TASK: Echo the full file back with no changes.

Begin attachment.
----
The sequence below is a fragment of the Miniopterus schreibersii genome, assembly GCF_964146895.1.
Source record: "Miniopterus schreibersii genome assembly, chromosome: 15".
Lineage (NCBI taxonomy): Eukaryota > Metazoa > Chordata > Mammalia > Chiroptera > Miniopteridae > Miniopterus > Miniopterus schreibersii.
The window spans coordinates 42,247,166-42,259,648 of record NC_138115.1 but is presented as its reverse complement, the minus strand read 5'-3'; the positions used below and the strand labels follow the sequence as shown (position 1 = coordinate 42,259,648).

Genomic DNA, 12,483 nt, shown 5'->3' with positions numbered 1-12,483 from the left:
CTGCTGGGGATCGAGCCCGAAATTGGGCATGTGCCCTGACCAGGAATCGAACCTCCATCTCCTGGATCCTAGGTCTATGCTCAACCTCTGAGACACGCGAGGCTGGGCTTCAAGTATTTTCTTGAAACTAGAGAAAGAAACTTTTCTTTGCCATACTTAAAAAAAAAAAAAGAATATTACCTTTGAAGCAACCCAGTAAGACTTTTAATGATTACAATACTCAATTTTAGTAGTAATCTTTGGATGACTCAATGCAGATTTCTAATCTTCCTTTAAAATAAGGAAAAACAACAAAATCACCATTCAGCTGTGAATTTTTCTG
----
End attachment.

The sequence below is a fragment of the Miniopterus schreibersii genome, assembly GCF_964146895.1.
Source record: "Miniopterus schreibersii genome assembly, chromosome: 15".
Lineage (NCBI taxonomy): Eukaryota > Metazoa > Chordata > Mammalia > Chiroptera > Miniopteridae > Miniopterus > Miniopterus schreibersii.
The window spans coordinates 42,247,166-42,259,648 of record NC_138115.1 but is presented as its reverse complement, the minus strand read 5'-3'; the positions used below and the strand labels follow the sequence as shown (position 1 = coordinate 42,259,648).

Genomic DNA, 12,483 nt, shown 5'->3' with positions numbered 1-12,483 from the left:
CTGCTGGGGATCGAGCCCGAAATTGGGCATGTGCCCTGACCAGGAATCGAACCTCCATCTCCTGGATCCTAGGTCTATGCTCAACCTCTGAGACACGCGAGGCTGGGCTTCAAGTATTTTCTTGAAACTAGAGAAAGAAACTTTTCTTTGCCATACTTAAAAAAAAAAAAAGAATATTACCTTTGAAGCAACCCAGTAAGACTTTTAATGATTACAATACTCAATTTTAGTAGTAATCTTTGGATGACTCAATGCAGATTTCTAATCTTCCTTTAAAATAAGGAAAAACAACAAAATCACCATTCAGCTGTGAATTTTTCTG